In the old days, 1325 AD to be more precise, an engineer was defined as “a constructor of military engines”. Back then engineering was divided into two categories: Military Engineering and Civil Engineering. The former involved the construction of fortifications and military engines, the latter concerned non-military projects, for example bridge building. This definition is now obsolete, as engineering has broadened to include a myriad of disciplines.
The exact origin of the word ‘engineering’ comes from the era when humans applied themselves to skilful inventions. Man evolving further in the world invented devices such as the pulley, the wheel and levers. The word engineer has its root in the word engine, which comes from the Latin word ingenium, which means “innate quality particularly of mental power”. And thus the word engineer emerged as a person who creates nifty and practical inventions.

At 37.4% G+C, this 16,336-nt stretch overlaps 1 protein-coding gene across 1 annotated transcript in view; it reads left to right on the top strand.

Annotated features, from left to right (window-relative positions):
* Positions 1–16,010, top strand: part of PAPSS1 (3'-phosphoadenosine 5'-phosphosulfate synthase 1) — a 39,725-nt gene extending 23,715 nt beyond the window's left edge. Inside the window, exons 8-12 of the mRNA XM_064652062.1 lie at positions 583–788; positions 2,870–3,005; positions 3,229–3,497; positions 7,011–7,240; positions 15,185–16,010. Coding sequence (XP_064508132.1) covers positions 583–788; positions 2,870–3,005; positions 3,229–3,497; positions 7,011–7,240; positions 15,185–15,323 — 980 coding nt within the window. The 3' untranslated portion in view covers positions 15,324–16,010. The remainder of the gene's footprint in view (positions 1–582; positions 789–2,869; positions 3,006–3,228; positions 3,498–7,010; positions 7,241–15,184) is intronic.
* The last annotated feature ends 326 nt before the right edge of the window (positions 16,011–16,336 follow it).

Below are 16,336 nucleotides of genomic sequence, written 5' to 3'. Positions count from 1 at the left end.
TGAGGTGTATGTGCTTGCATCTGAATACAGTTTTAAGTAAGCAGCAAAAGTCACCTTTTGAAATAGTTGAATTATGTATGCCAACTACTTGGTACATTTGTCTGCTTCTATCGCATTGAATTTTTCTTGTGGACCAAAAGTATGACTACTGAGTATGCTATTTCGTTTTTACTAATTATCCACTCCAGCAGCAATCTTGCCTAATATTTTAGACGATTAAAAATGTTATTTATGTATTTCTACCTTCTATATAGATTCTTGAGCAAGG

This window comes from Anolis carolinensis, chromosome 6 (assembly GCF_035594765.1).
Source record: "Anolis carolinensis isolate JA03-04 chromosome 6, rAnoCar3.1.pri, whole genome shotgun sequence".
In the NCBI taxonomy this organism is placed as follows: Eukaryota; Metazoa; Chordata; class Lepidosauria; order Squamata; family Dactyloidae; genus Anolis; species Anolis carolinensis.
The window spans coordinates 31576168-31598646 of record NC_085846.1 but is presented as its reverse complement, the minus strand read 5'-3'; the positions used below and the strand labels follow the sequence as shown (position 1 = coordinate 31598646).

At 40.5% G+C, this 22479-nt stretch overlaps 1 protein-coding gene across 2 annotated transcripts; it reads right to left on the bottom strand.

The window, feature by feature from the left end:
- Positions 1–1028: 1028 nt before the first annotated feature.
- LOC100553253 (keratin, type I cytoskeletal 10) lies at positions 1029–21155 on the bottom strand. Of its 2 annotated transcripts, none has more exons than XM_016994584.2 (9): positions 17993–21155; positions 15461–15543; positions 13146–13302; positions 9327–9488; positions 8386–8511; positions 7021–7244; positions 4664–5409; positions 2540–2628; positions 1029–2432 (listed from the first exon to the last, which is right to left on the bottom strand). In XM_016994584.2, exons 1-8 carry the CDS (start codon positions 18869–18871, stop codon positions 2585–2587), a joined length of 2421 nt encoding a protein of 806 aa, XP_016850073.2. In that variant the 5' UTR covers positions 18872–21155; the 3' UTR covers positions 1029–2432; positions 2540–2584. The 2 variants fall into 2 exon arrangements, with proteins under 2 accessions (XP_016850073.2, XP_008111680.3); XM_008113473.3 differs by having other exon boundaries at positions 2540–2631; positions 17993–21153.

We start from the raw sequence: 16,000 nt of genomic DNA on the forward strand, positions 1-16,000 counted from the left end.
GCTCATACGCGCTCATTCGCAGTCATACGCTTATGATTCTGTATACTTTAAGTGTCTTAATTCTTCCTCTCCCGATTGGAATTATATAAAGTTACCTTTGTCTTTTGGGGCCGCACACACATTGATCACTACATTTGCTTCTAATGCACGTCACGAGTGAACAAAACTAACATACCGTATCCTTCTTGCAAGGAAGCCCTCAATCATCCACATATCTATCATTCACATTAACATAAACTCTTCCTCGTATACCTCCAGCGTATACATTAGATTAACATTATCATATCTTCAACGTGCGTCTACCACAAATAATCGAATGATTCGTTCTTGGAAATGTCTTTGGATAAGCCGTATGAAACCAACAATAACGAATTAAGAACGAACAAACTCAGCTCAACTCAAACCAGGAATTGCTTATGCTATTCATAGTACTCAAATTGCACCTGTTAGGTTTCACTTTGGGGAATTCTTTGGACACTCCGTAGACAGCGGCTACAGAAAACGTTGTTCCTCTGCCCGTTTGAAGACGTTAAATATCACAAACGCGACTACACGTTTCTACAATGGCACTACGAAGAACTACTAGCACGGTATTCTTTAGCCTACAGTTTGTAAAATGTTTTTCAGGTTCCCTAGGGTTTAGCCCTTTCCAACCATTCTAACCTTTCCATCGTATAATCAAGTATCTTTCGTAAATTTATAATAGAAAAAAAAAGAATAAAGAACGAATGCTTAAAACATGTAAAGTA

Today an engineer is described as someone who has acquired and is applying their scientific and technical knowledge to designing, analysing and building useful, helpful and functional works. This would involve structures, machines and apparatus, manufacturing processes as well as forecasting their behaviour in particular environmental conditions. This is all accomplished with functionality, operational economics and safety to life and property forefront in mind.
Check your comprehension
~ What is the origin of the word “engineering”?
~ Is division of engineering into two categories: Military Engineering and Civil Engineering still true today?
Engineering is a broad discipline with many subdisciplines dedicated to various fields of study with regards to particular types of technologies or products.
Engineers may begin their career being trained in a specific discipline, but because of the engineering jobs they take-on, they often become multi-disciplined having worked in a variety of different fields.